Mushroom

Latin names
Cultivated: A. bisporus (Button, Crimini, and Portobello)
Wild varieties: Cantharellus cibarius (Chanterelle), Agaricus campestris (field), Morchella vulgaris (Morel), Suillus luteus (Pine), Boletus edulis (Porcini)
Exotic varieties: Flammulina velutipes (Enoki), Pleurotus ostreatus (Oyster), Lentinus edodes (shiitake), Grifola frondosa (maitake)

What are Mushrooms?
A mushroom is the fleshy, fruiting body of a fungus, which thrives on dead trees or the roots of living trees. Not technically a vegetable, mushrooms are usually prepared like one. There are more than a hundred thousand varieties of mushrooms, but only about seven hundred of them are edible. Mushrooms range in size, shape, texture, and flavor, from tiny button mushrooms to gigantic puffballs. Portobello and field mushrooms have a meaty flavor, while other mushrooms, such as chanterelles, have a subtle, delicate taste.

Considered a royal food by the Egyptian pharaohs, mushrooms have held a mysterious fascination for many cultures over the centuries. In Asia, mushrooms have long been prized for both their taste and their therapeutic value. Shiitake (as well as reishi and maitake) mushrooms have grown wild since prehistoric times. They play a critical role in Asian medicinal traditions and were mentioned in some of the original herbal medicine books written thousands of years ago. It was not until the 1900s that mushrooms were cultivated for year-round production.

What are the health benefits of Mushrooms?
In China, mushrooms are regarded as a symbol of longevity and have long been used to boost immunity. Considered cooling in nature, mushrooms are used by traditional Chinese medicine to lower blood pressure, decrease high cholesterol levels, combat tumors, clear toxins, and alleviate irritability caused by hot conditions, such as heat exhaustion.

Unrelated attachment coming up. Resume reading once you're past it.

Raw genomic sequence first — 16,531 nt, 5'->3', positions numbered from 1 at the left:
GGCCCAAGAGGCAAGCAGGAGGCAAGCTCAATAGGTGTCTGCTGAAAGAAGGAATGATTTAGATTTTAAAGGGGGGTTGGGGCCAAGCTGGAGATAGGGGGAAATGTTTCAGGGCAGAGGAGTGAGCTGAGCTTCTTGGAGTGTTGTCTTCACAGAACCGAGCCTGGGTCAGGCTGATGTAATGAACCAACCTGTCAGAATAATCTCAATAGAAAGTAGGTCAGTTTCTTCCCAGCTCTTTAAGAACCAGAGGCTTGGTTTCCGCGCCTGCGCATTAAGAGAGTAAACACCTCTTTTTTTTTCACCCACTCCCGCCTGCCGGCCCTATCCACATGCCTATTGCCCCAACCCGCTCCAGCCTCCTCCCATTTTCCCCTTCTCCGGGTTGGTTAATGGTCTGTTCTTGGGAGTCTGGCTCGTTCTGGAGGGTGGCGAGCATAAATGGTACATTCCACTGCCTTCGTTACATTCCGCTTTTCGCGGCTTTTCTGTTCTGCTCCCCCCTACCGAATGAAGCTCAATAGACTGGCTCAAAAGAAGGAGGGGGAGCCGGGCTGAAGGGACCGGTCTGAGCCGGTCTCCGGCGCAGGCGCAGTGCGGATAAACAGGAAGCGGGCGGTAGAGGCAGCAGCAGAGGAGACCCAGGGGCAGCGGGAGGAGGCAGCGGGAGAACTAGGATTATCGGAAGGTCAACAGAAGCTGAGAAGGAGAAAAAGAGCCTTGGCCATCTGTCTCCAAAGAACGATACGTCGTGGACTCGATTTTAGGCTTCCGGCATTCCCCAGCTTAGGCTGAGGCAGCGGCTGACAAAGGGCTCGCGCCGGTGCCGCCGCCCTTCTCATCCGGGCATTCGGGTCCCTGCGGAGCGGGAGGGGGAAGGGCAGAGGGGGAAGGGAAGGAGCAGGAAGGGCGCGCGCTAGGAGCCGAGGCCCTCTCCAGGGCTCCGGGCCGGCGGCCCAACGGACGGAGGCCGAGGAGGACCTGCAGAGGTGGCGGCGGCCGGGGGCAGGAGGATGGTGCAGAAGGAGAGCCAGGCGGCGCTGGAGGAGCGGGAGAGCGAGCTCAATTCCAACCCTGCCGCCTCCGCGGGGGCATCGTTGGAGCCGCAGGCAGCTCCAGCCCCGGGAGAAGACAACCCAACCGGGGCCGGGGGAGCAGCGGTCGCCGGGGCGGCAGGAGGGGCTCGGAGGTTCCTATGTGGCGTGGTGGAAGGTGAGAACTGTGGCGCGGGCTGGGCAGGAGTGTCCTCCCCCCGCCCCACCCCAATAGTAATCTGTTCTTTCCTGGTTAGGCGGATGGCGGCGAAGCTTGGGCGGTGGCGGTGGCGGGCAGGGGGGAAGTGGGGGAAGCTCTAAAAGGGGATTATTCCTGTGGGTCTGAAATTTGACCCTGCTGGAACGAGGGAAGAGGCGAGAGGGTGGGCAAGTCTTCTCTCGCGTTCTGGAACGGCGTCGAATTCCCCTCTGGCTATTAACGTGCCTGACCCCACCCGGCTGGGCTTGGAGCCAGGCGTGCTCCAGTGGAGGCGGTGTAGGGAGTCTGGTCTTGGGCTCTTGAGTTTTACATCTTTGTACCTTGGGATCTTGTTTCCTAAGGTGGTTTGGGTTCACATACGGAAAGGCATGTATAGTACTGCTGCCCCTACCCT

Many mushrooms, particularly shiitake and maitake, have superb anti-aging properties. Depending on the type, they may exhibit high antioxidant activity and contain polysaccharides, sterols, coumarin, vitamins, minerals, and amino acids that boost immune function, lower bad cholesterol, regulate blood sugar, and protect the body from virus and cancer.

Nutritionally, many species are high in dietary fiber, protein, and vitamins such as thiamine, riboflavin, niacin, biotin, cobalamins, and ascorbic acid. Mushrooms are also a source of some important minerals, including selenium, potassium, and phosphorus.

More information about the healing powers of Ganoderma (or Reishi) mushrooms can be found in the Herb section.

Are there any precautions for Mushrooms?
Do not seek wild mushrooms without an experienced mushroom expert, as there are many more poisonous varieties than edible ones, and a mistake could prove fatal. Additionally, even edible mushrooms can sometimes produce an allergic reaction in susceptible individuals, from a mild asthmatic response to severe anaphylactic shock.

Where can I find Mushrooms?
Fresh, dried, or frozen, mushrooms can be found in grocery stores, Asian markets, health food stores, specialty food stores, and some outdoor markets in season. Cultivated mushrooms are available year round, but wild mushroom season (chanterelles, field mushrooms, porcini) have their season from late summer into cooler fall. Field mushrooms and morels are among the few specifically early-spring mushrooms.

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This entry was posted in Foods, Natural Health Dictionary.